March 29, 2019 (LifeSiteNews) – Joseph Pearce, a scholar who has written extensively on literature, history, and religion, is warning viewers against ‘Tolkien,’ an upcoming biographical movie that he worries will pervert the memory of J.R.R. Tolkien, the Catholic author of the beloved Lord of the Rings books.
In an exclusive interview with LifeSiteNews, Pearce admitted that he has not seen the unreleased film. But the antecedents in the works by screenwriters David Gleeson and Stephen Beresford persuaded him to fear how the real-life Tolkien will fare in their hands. Pearce told LifeSiteNews that he does not want Christian parents to be disappointed or shocked by what he fears will be depicted in the forthcoming film about the acclaimed author of fantasy novels.
“I don’t want Christian families who take their kids to the movie to be shocked by a homosexual kiss, or something like that,” Pearce said, “and that’s why I’m issuing the warning.” He added, “I don’t want innocent parents taking innocents kids to be slimed by the experience and perhaps scarred for life.”
Noting that previews show nothing of Tolkien’s sincere Catholic faith, Pearce said he felt suspicious of the coming film. “We have reason to be suspicious of modern film adaptations of anything Catholic, so it is better that we do some research.” The track-record of screenwriters Gleeson and Beresford, said Pearce, shows a “militant homosexual agenda and even the overt boast of one of them that they take things in order to subvert them.”
Pearce wrote at The Imaginative Conservative, “The film, which is due for release in May, will claim to show Tolkien’s early years but will, I fear, show only a perverted and distorted version of the truth, weaving lies in a manner of which Wormtongue himself would be proud.”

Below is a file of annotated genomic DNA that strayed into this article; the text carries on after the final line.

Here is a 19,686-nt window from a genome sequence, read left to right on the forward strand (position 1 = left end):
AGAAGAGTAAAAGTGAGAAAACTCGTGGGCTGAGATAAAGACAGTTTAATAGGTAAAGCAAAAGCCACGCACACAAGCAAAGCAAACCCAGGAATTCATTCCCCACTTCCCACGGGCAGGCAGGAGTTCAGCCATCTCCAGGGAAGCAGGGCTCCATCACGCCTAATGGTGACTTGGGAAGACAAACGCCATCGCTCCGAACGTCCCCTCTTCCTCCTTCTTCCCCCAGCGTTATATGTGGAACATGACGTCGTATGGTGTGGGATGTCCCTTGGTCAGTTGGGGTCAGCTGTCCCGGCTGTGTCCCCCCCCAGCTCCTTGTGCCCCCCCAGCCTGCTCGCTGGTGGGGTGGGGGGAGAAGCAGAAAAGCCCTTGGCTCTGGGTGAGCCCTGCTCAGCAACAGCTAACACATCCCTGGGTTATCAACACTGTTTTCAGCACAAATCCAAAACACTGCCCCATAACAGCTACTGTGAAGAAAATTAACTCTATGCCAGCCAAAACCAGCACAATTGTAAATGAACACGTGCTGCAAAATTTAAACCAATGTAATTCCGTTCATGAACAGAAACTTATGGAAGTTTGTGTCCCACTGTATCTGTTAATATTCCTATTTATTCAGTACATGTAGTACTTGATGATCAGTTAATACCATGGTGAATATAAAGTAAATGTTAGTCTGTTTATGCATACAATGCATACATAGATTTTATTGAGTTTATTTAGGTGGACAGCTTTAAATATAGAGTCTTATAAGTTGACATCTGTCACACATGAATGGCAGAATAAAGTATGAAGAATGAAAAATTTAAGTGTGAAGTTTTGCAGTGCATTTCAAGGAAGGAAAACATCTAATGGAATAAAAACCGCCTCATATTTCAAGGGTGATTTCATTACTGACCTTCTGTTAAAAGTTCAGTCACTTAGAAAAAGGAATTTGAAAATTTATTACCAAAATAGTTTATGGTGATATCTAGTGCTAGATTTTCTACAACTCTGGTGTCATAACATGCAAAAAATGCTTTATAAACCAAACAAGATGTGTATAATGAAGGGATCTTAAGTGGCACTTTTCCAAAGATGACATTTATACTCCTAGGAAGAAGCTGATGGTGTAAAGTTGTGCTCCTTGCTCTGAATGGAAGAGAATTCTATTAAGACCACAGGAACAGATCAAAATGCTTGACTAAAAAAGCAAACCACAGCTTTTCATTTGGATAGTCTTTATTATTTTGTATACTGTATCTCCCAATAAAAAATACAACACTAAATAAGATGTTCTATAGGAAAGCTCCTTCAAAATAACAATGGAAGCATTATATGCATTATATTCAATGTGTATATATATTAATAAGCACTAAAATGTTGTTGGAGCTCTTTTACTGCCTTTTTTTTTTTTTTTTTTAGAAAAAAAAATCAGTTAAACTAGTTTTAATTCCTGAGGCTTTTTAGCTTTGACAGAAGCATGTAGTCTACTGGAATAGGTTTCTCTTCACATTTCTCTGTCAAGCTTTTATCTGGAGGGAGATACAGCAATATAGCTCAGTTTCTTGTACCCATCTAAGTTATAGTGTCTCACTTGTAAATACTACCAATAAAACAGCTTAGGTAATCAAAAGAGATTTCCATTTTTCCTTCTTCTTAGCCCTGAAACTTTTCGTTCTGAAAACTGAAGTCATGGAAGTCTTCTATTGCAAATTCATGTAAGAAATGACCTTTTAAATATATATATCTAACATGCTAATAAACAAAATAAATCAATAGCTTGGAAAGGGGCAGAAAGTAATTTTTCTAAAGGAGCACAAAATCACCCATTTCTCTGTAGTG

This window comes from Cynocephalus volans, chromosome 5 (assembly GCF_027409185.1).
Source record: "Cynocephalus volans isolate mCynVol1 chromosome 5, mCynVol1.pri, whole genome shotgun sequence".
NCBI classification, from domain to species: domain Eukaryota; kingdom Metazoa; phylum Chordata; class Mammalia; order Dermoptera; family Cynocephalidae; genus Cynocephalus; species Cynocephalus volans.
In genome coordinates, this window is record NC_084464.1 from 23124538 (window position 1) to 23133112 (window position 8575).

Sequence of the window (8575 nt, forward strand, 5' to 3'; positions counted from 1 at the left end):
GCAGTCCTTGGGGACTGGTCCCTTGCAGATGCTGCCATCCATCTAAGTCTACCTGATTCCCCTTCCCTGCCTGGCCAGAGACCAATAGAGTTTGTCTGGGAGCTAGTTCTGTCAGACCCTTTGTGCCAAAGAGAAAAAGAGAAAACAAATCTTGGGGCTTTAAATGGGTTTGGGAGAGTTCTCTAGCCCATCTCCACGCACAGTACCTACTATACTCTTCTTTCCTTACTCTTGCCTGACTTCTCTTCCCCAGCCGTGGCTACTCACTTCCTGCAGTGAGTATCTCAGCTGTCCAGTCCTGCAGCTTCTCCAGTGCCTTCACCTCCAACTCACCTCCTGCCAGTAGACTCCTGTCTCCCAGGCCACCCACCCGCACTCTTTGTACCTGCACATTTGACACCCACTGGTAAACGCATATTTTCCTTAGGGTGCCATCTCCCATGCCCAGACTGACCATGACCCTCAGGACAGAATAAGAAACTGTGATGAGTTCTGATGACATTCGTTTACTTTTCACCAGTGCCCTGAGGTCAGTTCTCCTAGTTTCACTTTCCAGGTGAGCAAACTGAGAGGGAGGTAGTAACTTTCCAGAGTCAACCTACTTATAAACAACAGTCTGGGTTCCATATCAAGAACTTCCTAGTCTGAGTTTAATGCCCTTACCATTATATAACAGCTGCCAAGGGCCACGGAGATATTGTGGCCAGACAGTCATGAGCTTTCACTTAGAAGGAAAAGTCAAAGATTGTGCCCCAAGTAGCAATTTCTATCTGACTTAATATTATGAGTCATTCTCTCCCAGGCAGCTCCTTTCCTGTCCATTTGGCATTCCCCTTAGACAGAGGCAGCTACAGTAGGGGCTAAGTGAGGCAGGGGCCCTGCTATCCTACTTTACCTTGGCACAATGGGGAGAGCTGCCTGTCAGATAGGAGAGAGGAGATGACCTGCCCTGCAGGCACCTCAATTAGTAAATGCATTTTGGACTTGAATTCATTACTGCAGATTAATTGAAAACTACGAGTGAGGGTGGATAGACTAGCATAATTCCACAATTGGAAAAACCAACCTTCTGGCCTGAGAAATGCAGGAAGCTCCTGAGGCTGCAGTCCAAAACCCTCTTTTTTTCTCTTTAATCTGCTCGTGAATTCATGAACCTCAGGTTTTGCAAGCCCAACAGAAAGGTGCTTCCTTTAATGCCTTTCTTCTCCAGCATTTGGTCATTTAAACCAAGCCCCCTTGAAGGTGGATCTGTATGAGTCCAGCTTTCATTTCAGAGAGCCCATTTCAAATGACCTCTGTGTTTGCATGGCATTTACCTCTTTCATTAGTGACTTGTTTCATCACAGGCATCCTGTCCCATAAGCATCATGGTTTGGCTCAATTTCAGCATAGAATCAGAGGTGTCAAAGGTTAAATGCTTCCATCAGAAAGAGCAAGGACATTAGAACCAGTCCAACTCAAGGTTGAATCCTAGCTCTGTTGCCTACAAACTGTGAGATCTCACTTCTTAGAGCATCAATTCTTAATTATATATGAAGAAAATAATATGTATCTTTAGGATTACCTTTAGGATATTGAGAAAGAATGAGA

Wormtongue is the loathsome character in Lord of the Rings who, according to Pearce, “poisons the ear of King Theoden with lies and distortions, preaching defeatism and teaching the heart of his noble lord to despair.” Fearing that the fictional Wormtongue is plotting revenge, Pearce wrote that he fears that the evil counselor is whispering to the makers of the new film, who purport to depict Tolkien’s years as a child and young adult. Tolkien’s deep Christianity would enliven his decades-long marriage to Edith Bratt, wrote Pearce, and color his books.
In the interview, Pearce said that Tolkien lost both parents by the time he reached 12 years of age. Ever afterward, Tolkien remained convinced, Peace said, that his mother had died because of the persecution she suffered following her reception into the Catholic Church. Pearce said that Tolkien wrote, before being called to the front in World War One, that “his own passionate adherence to the Faith” was largely due to his mother’s sacrifices.
Another figure that shaped Tolkien’s life was Fr. Francis Morgan — a Catholic priest of the Birmingham Oratory — who became guardian of the Tolkien boys upon the death of their mother. Even though Tolkien would credit the priest for being “more than most real fathers,” their relationship was strained when Fr. Morgan forbade the young Tolkien from marrying Edith Bratt until his charge had reached the age of 21. In the interview with LifeSiteNews, Pearce said that he fears that the movie version of Tolkien’s life may even depict the priest as a ”horrible, repressed, closeted homosexual” attracted to Tolkien.
Pearce also said that screenwriters Gleeson and Beresford might even suggest a homosexual attraction between Tolkien and his batman: a valet who served Tolkien during the latter’s service as an officer in the British army during the First World War. Peace said that Tolkien “was beautifully naive and innocent” in descriptions of his close friendship with the young man who served him during the war and later served as the model for the character Samwise Gamgee in his novels.
While some have attempted to impose a homoerotic relationship between the fictional Samwise Gamgee and Frodo Baggins in Lord of the Rings, which bears the imprint of the real Tolkien’s harrowing experiences of war, Pearce said in the interview, “I’ve taught literature for years and saying that we have to read literature objectively, and not subjectively. We have to put our own pride and prejudice to one side and see the work as far as possible through the eyes of the author.”